Busyness and distraction are powerful barriers to engaging in life-giving spiritual practice. – – They are powerful & determined. With good cause – when we embrace a whole, healthy balance of spiritual practices, there is suddenly room for the wondrous.
Researcher Brene Brown observes … that we are terrified by vulnerability, which she defines as uncertainty, risk, and emotional exposure. Paradoxically, she notes, it is precisely by recognizing and sharing vulnerability that we can forge connection to others and live most fully. … – – For most of her adult life, my mother did whatever she could to keep the feeling of vulnerability at bay. At 88, she finally put & left herself at risk of being hurt & was shocked to discover that she WAS hurt -and- she was able to handle it, to feel all the emotions & didn’t crumple, that she could feel churned up emotions toward others & remain emotionally intact. One of the first things I shared with John when we fell in love was my fear of vulnerability; fifteen years later, teaching biology to at-risk high school kids, I learned that a cell HAS to be vulnerable to survive.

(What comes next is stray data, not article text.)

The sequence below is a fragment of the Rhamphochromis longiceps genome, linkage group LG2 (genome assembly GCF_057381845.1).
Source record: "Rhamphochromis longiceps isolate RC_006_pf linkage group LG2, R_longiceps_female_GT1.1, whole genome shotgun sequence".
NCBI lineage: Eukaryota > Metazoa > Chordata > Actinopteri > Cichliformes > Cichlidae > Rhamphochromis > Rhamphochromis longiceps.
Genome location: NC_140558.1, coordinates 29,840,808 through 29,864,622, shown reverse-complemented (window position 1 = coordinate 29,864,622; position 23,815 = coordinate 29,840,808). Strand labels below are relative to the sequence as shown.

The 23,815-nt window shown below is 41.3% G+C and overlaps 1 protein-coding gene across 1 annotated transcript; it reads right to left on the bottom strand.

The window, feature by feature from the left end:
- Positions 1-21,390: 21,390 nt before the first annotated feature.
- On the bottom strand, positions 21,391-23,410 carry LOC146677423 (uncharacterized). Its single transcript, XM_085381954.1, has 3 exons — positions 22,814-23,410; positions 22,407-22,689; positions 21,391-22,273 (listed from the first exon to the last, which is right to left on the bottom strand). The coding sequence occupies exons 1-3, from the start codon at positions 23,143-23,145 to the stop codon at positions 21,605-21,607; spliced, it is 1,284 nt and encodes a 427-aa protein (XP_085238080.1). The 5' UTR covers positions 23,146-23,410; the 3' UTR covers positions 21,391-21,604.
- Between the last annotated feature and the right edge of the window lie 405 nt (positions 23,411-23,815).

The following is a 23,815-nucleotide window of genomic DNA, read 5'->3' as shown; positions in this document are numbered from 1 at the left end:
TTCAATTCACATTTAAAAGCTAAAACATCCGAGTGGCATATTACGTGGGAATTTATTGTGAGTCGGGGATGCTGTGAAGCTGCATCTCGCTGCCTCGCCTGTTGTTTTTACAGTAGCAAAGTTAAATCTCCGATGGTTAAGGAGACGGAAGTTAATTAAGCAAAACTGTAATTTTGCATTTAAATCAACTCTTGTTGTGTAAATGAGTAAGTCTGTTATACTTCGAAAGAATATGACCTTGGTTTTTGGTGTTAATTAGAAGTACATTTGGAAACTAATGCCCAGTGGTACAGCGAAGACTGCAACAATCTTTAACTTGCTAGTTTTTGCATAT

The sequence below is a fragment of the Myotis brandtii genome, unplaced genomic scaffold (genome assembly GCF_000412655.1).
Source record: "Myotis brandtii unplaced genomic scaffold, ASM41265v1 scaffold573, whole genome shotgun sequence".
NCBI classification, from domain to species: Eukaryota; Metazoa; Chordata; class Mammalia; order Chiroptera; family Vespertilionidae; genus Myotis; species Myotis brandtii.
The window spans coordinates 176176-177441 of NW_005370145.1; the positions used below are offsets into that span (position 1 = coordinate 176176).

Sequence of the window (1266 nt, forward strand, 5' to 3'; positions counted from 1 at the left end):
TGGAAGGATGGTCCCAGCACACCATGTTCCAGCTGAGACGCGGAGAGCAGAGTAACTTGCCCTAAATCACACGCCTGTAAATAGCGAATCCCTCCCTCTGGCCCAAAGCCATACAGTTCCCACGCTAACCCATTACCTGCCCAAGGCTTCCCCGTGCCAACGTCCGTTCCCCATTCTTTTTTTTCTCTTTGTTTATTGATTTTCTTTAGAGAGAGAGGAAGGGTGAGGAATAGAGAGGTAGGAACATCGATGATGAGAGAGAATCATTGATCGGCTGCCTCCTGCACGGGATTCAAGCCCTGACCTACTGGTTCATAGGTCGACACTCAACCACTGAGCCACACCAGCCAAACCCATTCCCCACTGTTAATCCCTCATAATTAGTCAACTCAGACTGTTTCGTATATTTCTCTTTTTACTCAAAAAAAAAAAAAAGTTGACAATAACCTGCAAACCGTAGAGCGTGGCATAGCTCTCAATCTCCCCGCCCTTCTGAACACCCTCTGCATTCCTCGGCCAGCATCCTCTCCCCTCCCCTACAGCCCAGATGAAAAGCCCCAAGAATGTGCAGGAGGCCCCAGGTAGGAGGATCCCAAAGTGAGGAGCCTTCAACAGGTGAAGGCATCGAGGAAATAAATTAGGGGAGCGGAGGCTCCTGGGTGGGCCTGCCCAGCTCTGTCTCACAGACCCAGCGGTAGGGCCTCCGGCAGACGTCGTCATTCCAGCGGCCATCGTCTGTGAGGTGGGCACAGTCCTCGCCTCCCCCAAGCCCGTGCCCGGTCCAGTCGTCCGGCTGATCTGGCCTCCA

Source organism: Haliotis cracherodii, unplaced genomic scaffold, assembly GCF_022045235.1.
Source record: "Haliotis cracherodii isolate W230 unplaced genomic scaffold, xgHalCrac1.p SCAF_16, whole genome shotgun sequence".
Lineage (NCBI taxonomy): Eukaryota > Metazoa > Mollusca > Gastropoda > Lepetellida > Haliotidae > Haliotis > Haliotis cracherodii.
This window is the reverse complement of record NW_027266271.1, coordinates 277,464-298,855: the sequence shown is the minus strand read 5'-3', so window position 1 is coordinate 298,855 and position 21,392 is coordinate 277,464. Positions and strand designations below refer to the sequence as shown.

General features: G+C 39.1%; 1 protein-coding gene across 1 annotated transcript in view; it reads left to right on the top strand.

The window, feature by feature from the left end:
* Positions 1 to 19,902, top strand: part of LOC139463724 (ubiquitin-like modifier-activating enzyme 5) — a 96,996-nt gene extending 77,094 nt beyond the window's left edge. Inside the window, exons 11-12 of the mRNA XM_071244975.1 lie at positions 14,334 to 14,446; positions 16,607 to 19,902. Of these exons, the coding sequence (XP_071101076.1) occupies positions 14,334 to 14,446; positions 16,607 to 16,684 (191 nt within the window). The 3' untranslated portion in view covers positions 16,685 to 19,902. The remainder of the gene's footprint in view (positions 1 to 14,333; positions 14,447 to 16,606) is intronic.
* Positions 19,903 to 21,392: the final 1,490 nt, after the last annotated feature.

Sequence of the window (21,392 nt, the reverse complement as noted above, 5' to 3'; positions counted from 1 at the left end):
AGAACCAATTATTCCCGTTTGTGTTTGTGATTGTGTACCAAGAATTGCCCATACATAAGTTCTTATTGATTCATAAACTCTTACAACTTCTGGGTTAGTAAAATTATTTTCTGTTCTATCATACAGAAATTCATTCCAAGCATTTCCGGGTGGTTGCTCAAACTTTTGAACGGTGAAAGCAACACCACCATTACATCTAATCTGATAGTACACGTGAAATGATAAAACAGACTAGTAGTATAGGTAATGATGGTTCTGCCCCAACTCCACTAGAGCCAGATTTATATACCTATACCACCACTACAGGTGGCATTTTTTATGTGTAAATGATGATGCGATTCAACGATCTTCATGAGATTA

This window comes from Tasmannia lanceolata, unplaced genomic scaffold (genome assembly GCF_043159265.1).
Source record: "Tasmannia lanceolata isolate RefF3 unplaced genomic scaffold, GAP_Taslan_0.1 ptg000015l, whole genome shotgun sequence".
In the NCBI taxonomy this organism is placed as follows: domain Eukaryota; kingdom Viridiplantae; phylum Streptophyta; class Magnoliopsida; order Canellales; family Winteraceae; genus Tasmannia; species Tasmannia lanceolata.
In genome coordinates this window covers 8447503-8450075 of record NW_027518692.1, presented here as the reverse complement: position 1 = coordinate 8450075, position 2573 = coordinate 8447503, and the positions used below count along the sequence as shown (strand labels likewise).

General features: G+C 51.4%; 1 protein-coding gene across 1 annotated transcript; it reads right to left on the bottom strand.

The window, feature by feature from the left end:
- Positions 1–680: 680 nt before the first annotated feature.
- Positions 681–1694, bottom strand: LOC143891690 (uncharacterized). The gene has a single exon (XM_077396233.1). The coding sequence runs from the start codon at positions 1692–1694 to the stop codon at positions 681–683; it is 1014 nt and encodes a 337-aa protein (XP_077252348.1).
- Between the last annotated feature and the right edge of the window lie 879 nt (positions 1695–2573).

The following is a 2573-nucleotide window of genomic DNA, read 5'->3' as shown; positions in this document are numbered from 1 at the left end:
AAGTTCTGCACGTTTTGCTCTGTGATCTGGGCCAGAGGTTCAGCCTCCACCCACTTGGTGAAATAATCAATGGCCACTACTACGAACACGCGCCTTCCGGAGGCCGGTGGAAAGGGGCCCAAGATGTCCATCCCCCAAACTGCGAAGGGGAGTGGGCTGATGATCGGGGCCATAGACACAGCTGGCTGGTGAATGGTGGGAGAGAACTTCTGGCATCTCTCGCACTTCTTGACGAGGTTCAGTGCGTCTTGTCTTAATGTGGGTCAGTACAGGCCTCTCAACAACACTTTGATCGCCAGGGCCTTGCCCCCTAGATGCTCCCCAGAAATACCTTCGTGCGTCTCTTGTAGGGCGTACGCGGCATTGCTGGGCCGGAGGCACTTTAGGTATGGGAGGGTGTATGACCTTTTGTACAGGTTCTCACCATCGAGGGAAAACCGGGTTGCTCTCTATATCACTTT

Through spiritual practices, such as blessings, we can touch and use our vulnerability to make greater wholeness. – – They bring things together.
Gratitude is the opposite of taking life for granted. Intensifying our sense of gratitude draws us more and more into the here and now. … Gratitude draws our attention to what is good, right, and dear. It guides us away from boredom, dissatisfaction, and despair. – – It opens our eyes & hearts to what IS.
Gratitude is cultivated through the practice of saying blessings throughout the day’s activities and experiences. – – I love this! Consciously give blessings throughout the day. Can see the power in this.
We often are so caught up in the stuff of our lives that we don’t actually notice what we are doing or experiencing. … Pausing to offer a blessing draws our attention to the fact that we are eating, or seeing a flowering tree. … We become more aware, more aware, more present, more grateful. – – Moments of expressing gratitude provides space & light to see what is around us, rather than being blind & clueless because it’s all crushing up around us.
Reciting blessings directs our attention to goodness, even in the midst of challenge or struggle. – – Two blessings that help me in such times are “This is the day the Lord has made; rejoice & be glad in in it.” -and- “But for me & my house, we will serve the Lord.”
Rabbi Nachman of Breslov taught that our souls long to feel grateful: “Gratitude rejoices with her sister, joy, and is always ready to light a candle and have a party.” – – Great line & visual!